The COVID-19 pandemic has rewritten the way businesses and organizations operate and serve their customers, and utility districts are no exception. White House Utility District (WHUD), Tennessee's largest water and wastewater provider in terms of geographic area served, is a case in point.
In March 2020, for the first time in its history of service, WHUD closed its lobby to customers and sent nearly two dozen employees home to work remotely. Understanding the vitality of clean and reliable water, especially during a pandemic, WHUD adopted various new practices to help customers who were financially burdened by the pandemic and also to encourage all to use phone and online payment options. The goal of these and many other changes was simple: to help reduce the spread of the virus and protect employees and customers.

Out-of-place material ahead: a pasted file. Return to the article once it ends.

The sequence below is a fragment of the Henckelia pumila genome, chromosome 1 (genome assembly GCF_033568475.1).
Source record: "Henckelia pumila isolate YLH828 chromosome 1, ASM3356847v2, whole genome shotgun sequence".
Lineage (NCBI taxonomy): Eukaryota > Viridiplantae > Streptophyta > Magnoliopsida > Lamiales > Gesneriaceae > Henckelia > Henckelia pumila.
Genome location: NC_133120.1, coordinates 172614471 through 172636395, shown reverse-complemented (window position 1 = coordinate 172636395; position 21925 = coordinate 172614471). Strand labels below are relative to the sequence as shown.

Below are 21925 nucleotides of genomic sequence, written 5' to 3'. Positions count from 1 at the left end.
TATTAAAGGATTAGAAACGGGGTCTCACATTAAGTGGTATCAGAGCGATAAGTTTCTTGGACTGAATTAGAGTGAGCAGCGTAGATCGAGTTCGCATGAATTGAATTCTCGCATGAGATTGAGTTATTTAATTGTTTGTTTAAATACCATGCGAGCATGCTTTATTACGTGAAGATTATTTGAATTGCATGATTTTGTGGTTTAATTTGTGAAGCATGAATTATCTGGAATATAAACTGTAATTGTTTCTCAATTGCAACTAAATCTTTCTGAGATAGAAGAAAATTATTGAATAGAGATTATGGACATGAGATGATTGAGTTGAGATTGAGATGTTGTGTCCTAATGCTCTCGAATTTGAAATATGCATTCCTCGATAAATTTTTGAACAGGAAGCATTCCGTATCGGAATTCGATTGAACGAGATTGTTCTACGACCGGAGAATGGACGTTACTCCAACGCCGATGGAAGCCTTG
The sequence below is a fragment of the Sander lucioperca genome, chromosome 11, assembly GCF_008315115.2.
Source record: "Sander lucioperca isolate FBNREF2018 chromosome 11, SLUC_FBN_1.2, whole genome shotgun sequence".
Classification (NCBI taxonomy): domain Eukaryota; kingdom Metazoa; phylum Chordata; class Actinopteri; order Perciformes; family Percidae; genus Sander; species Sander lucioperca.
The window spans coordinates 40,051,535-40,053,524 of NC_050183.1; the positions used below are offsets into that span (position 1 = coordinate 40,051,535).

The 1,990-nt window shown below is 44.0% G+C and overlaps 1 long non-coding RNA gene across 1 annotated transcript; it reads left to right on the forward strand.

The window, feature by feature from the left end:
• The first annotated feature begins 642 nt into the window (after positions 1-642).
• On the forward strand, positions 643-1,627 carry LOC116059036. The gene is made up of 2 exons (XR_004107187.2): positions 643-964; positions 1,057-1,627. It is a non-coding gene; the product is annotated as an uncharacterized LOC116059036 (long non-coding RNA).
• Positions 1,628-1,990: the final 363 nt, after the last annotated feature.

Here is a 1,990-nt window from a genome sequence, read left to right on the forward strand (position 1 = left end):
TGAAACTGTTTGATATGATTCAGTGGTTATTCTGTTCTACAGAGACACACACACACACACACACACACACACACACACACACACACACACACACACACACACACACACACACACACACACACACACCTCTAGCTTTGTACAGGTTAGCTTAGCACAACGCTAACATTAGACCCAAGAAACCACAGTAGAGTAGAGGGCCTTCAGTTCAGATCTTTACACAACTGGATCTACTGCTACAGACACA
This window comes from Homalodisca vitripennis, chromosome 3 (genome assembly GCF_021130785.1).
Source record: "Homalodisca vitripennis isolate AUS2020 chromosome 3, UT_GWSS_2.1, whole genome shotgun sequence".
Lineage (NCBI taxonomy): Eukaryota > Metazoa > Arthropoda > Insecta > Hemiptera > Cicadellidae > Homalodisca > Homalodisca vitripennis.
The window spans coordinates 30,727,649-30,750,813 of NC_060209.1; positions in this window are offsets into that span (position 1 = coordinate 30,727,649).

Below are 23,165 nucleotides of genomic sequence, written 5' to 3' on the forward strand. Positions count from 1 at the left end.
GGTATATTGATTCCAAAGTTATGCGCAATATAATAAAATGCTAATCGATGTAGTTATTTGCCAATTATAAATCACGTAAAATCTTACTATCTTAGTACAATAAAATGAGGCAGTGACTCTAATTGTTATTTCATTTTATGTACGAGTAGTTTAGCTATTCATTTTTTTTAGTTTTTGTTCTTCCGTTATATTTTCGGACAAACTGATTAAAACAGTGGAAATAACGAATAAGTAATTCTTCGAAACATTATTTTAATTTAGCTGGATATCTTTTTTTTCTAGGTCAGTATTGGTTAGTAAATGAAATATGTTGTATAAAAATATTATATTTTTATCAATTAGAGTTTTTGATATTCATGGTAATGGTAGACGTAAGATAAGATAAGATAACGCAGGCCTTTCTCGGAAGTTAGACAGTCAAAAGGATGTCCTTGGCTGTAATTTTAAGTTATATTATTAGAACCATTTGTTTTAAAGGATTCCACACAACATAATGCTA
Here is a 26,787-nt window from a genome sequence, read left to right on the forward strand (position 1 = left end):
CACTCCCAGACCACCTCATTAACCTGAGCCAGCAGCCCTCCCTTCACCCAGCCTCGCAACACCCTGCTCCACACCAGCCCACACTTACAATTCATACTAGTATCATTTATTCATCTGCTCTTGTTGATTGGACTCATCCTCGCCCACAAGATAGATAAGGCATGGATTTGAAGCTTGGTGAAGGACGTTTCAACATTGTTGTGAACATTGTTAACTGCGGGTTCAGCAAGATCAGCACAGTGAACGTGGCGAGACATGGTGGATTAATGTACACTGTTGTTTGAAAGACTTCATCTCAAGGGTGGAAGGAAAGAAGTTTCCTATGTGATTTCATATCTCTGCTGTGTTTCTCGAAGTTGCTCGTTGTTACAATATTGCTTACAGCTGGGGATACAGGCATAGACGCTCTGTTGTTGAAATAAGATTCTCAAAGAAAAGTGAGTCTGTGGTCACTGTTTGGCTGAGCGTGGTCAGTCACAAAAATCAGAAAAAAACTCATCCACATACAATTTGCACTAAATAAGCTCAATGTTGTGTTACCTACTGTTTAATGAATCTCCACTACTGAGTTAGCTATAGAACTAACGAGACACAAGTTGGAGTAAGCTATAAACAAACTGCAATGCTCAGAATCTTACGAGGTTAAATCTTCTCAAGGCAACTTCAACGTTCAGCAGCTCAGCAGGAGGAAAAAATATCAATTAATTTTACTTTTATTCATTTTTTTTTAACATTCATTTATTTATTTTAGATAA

Since these changes have been in place, WHUD has not just maintained service to its customers but has also improved the way it serves and interacts with its customers. Two key developments have played a big role by giving customers quick and easy access to tools and information from anywhere, at any time. The first, an online Customer Problem Reporter, allows customers to quickly notify the district of any issues they are experiencing with their service. The second, an all-inclusive Customer Service Hub, gives customers access to a plethora of online tools, including the Customer Problem Reporter, and others such as a leak adjustment form, bank auto draft enrollment, and forms to start and stop service. Both are products of the district's partnership with Esri and the expansive suite of GIS tools that guide WHUD's day-to-day work. And while neither was developed in response to the pandemic, both have proven their value tenfold in enabling WHUD to keep customers informed, engaged, and satisfied with its service.